FEMA Force Stands Ready To Help When Bertha Makes Land
HARRY F. ROSENTHAL
Jul. 11, 1996
WASHINGTON (AP) _ A virtual federal army of 3,000 _ gathered from as far away as Seattle _ stands ready to help wherever Hurricane Bertha strikes the East Coast.
``The emergency response business is not unlike the fire fighting business,'' said Phil Cogan, spokesman for the Federal Emergency Management Agency, which is coordinating the effort. ``One thing everyone agrees on is that nobody complains if the truck shows up and the building is not on fire.''
The teams are equipped with everything from tarpaulins to replace missing roofs to power generators that can get hospitals and sewage facilities up and running again. Six units are a civilian counterpart to the kind of mobile hospitals made famous in the television series ``MASH.''
Preparing for hurricane assistance can be tricky; the state of Florida, Cogan said, had asked FEMA to provide help in assessing damage there, then withdrew the request after Bertha passed by offshore.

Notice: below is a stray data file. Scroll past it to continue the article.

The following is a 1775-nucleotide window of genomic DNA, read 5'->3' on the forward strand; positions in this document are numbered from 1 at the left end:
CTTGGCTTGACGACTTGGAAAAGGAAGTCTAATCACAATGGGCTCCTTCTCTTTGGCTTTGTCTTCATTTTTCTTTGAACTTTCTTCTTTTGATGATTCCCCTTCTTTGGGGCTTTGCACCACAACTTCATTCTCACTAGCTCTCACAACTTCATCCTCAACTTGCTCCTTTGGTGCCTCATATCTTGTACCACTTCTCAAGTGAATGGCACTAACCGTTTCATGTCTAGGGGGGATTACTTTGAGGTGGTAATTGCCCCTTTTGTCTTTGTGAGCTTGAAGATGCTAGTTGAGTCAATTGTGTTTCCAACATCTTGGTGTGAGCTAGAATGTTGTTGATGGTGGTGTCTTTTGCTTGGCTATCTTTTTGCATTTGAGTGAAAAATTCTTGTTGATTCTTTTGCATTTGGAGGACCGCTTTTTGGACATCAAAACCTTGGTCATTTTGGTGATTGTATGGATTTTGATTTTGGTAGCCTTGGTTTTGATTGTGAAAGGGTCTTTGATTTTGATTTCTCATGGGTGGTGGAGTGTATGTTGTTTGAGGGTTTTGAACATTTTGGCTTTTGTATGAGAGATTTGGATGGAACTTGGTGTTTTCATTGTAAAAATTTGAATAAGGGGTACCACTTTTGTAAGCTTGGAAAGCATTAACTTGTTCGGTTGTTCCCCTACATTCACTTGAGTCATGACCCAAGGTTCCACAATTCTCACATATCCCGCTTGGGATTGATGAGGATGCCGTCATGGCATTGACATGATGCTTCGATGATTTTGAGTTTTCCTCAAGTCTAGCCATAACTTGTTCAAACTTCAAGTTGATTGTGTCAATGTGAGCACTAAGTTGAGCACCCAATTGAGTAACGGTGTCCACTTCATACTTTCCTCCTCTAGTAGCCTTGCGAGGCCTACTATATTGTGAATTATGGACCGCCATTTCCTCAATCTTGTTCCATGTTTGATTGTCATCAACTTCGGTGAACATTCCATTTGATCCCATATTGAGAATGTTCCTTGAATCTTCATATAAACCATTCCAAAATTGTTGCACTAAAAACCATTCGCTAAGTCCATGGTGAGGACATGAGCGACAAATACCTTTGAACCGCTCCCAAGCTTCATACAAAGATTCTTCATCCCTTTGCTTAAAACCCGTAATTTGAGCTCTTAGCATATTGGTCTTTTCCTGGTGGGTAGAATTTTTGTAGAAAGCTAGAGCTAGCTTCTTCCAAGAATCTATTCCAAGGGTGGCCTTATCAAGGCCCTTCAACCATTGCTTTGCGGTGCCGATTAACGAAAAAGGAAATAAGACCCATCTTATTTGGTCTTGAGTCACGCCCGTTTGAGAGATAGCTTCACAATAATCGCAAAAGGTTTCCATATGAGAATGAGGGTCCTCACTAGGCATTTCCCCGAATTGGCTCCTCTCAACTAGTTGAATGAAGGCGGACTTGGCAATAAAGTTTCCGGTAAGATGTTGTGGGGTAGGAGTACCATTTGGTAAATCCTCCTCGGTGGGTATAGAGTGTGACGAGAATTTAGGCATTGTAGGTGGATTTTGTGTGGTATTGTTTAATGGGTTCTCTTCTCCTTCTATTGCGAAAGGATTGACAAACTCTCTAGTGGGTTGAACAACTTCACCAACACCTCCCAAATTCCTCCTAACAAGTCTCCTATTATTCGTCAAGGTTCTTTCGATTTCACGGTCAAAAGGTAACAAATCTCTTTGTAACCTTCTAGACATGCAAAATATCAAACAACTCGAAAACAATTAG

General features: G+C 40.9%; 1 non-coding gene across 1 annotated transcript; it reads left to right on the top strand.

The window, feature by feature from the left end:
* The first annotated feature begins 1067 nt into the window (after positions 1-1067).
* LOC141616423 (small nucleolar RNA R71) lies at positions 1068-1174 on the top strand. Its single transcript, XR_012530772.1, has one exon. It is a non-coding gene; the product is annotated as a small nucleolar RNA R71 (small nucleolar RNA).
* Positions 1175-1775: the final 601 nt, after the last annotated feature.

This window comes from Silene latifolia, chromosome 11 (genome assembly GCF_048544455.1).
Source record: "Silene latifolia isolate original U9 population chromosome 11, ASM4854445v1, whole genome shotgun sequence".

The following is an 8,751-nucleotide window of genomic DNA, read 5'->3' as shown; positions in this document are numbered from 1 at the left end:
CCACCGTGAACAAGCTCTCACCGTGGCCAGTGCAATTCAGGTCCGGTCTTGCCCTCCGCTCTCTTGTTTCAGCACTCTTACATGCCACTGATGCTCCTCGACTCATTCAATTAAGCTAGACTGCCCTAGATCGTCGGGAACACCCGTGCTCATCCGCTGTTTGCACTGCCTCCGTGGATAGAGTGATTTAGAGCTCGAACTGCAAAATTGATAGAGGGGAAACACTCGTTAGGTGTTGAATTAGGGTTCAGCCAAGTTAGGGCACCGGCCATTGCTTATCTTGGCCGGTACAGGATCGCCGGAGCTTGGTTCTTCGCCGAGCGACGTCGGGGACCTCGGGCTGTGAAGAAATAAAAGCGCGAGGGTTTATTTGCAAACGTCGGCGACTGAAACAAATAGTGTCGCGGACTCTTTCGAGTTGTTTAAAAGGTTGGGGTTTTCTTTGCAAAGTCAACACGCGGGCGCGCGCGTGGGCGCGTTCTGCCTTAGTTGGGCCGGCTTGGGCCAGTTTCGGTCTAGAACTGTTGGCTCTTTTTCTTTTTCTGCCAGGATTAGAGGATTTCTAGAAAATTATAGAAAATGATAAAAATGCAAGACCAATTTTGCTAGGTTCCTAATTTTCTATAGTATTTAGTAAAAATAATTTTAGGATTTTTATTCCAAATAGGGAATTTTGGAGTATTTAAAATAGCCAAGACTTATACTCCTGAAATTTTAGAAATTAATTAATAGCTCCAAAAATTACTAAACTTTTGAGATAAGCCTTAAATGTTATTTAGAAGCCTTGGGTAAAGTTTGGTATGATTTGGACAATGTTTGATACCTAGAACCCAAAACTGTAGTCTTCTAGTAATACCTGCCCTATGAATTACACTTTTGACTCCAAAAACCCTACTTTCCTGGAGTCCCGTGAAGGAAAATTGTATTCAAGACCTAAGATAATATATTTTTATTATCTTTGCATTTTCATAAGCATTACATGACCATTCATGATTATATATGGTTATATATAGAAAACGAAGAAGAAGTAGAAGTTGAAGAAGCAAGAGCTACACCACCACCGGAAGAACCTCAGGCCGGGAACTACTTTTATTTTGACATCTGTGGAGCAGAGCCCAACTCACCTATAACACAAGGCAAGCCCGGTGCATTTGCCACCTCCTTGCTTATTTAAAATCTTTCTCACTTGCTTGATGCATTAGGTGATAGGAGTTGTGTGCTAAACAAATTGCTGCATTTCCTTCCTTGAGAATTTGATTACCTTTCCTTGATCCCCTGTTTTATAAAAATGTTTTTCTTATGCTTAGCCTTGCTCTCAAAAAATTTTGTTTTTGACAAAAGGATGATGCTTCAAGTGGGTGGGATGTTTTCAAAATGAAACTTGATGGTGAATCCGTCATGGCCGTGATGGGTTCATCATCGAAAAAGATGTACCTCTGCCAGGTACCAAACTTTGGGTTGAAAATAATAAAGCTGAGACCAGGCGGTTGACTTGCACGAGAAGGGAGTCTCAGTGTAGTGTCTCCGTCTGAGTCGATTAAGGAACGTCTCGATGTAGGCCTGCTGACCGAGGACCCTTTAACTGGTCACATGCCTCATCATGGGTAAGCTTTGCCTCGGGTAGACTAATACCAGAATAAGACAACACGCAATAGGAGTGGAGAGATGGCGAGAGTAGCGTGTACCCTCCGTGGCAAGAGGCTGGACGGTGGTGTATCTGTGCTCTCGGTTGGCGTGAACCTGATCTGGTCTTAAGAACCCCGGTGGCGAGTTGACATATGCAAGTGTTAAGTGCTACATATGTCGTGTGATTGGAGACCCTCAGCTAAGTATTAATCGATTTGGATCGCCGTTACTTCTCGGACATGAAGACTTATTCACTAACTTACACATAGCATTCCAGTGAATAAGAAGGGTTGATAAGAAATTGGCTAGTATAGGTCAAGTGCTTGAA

FEMA alone has 800-900 people in place, on alert, or working in Washington headquarters. A dozen other federal agencies with responsibilities for emergency response have 2,000 people in the field or at a support office, preparing to deploy people or equipment.
Their job is to supply food, energy, transportation, medical care, urban search and rescue expertise, public works and engineering help.
Separately, the American Red Cross _ responsible for mass care, sheltering and feeding storm victims _ had teams standing by along the East Coast.
An advance emergency response team of 21 people was scheduled to arrive in Raleigh, N.C. from FEMA's Denton, Texas, regional office to be backup to the Southeast region which had been fully committed to the Olympics in Atlanta.
The Texas convoy is bringing communications and power equipment.
One team in Seattle was put on alert to head for Georgia if necessary.
Supplies have been readied and put out of harm's way in Georgia, waiting for potential movement. The General Services Administration, one of the dozen agencies involved, determined where additional bottled water was needed. Cogan said plenty of meals were on hand.
``This is a different FEMA from a few years ago,'' Cogan said. The agency has, in the past, had a reputation for slow and inadequate response to disasters.